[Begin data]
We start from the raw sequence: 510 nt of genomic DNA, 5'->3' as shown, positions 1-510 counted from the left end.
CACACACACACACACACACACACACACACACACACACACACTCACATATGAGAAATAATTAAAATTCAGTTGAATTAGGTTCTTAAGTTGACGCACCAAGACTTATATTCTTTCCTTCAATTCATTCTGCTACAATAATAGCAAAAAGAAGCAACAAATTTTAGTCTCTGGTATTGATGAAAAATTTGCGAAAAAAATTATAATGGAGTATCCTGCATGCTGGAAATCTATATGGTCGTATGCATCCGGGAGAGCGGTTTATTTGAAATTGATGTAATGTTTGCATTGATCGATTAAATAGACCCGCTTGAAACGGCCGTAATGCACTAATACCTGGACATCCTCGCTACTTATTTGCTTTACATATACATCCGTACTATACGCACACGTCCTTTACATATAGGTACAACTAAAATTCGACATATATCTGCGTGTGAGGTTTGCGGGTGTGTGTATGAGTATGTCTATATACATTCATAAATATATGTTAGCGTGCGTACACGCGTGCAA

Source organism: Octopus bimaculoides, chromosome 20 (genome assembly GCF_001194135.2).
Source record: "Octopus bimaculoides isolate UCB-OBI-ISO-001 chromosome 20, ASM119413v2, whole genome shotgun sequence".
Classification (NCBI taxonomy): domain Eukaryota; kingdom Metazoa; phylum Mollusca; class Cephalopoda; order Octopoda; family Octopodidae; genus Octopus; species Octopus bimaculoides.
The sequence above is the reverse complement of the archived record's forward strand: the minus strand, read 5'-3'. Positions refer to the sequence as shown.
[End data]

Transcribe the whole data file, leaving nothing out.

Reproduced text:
We start from the raw sequence: 510 nt of genomic DNA, 5'->3' as shown, positions 1-510 counted from the left end.
CACACACACACACACACACACACACACACACACACACACACTCACATATGAGAAATAATTAAAATTCAGTTGAATTAGGTTCTTAAGTTGACGCACCAAGACTTATATTCTTTCCTTCAATTCATTCTGCTACAATAATAGCAAAAAGAAGCAACAAATTTTAGTCTCTGGTATTGATGAAAAATTTGCGAAAAAAATTATAATGGAGTATCCTGCATGCTGGAAATCTATATGGTCGTATGCATCCGGGAGAGCGGTTTATTTGAAATTGATGTAATGTTTGCATTGATCGATTAAATAGACCCGCTTGAAACGGCCGTAATGCACTAATACCTGGACATCCTCGCTACTTATTTGCTTTACATATACATCCGTACTATACGCACACGTCCTTTACATATAGGTACAACTAAAATTCGACATATATCTGCGTGTGAGGTTTGCGGGTGTGTGTATGAGTATGTCTATATACATTCATAAATATATGTTAGCGTGCGTACACGCGTGCAA

Source organism: Octopus bimaculoides, chromosome 20 (genome assembly GCF_001194135.2).
Source record: "Octopus bimaculoides isolate UCB-OBI-ISO-001 chromosome 20, ASM119413v2, whole genome shotgun sequence".
Classification (NCBI taxonomy): domain Eukaryota; kingdom Metazoa; phylum Mollusca; class Cephalopoda; order Octopoda; family Octopodidae; genus Octopus; species Octopus bimaculoides.
The sequence above is the reverse complement of the archived record's forward strand: the minus strand, read 5'-3'. Positions refer to the sequence as shown.